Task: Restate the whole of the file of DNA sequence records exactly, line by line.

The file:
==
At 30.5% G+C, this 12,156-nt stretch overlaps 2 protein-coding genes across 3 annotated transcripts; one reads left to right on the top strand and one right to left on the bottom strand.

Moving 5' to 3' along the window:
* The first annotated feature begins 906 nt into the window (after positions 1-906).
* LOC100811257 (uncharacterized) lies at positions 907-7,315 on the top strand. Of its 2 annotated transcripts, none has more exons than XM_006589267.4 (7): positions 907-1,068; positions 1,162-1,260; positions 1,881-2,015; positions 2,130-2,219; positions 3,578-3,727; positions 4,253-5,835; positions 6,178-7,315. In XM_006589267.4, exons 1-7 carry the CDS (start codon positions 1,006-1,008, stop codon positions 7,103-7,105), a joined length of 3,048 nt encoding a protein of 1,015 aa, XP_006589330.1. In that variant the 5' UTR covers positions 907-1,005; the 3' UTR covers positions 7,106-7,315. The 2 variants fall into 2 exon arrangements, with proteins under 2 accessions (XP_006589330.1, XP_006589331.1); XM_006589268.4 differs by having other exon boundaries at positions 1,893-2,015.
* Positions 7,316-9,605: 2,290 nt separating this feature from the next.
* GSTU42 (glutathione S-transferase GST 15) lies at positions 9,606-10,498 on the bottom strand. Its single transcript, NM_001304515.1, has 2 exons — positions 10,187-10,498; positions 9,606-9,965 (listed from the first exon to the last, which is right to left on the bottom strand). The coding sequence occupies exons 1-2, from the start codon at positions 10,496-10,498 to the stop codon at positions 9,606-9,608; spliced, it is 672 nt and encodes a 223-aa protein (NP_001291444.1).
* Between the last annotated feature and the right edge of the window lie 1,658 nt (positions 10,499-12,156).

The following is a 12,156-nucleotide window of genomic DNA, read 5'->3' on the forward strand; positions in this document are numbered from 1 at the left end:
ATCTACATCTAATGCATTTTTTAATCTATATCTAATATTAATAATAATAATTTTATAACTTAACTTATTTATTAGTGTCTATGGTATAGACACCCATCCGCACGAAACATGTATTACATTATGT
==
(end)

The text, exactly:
At 30.5% G+C, this 12,156-nt stretch overlaps 2 protein-coding genes across 3 annotated transcripts; one reads left to right on the top strand and one right to left on the bottom strand.

Moving 5' to 3' along the window:
* The first annotated feature begins 906 nt into the window (after positions 1-906).
* LOC100811257 (uncharacterized) lies at positions 907-7,315 on the top strand. Of its 2 annotated transcripts, none has more exons than XM_006589267.4 (7): positions 907-1,068; positions 1,162-1,260; positions 1,881-2,015; positions 2,130-2,219; positions 3,578-3,727; positions 4,253-5,835; positions 6,178-7,315. In XM_006589267.4, exons 1-7 carry the CDS (start codon positions 1,006-1,008, stop codon positions 7,103-7,105), a joined length of 3,048 nt encoding a protein of 1,015 aa, XP_006589330.1. In that variant the 5' UTR covers positions 907-1,005; the 3' UTR covers positions 7,106-7,315. The 2 variants fall into 2 exon arrangements, with proteins under 2 accessions (XP_006589330.1, XP_006589331.1); XM_006589268.4 differs by having other exon boundaries at positions 1,893-2,015.
* Positions 7,316-9,605: 2,290 nt separating this feature from the next.
* GSTU42 (glutathione S-transferase GST 15) lies at positions 9,606-10,498 on the bottom strand. Its single transcript, NM_001304515.1, has 2 exons — positions 10,187-10,498; positions 9,606-9,965 (listed from the first exon to the last, which is right to left on the bottom strand). The coding sequence occupies exons 1-2, from the start codon at positions 10,496-10,498 to the stop codon at positions 9,606-9,608; spliced, it is 672 nt and encodes a 223-aa protein (NP_001291444.1).
* Between the last annotated feature and the right edge of the window lie 1,658 nt (positions 10,499-12,156).

The following is a 12,156-nucleotide window of genomic DNA, read 5'->3' on the forward strand; positions in this document are numbered from 1 at the left end:
ATCTACATCTAATGCATTTTTTAATCTATATCTAATATTAATAATAATAATTTTATAACTTAACTTATTTATTAGTGTCTATGGTATAGACACCCATCCGCACGAAACATGTATTACATTATGT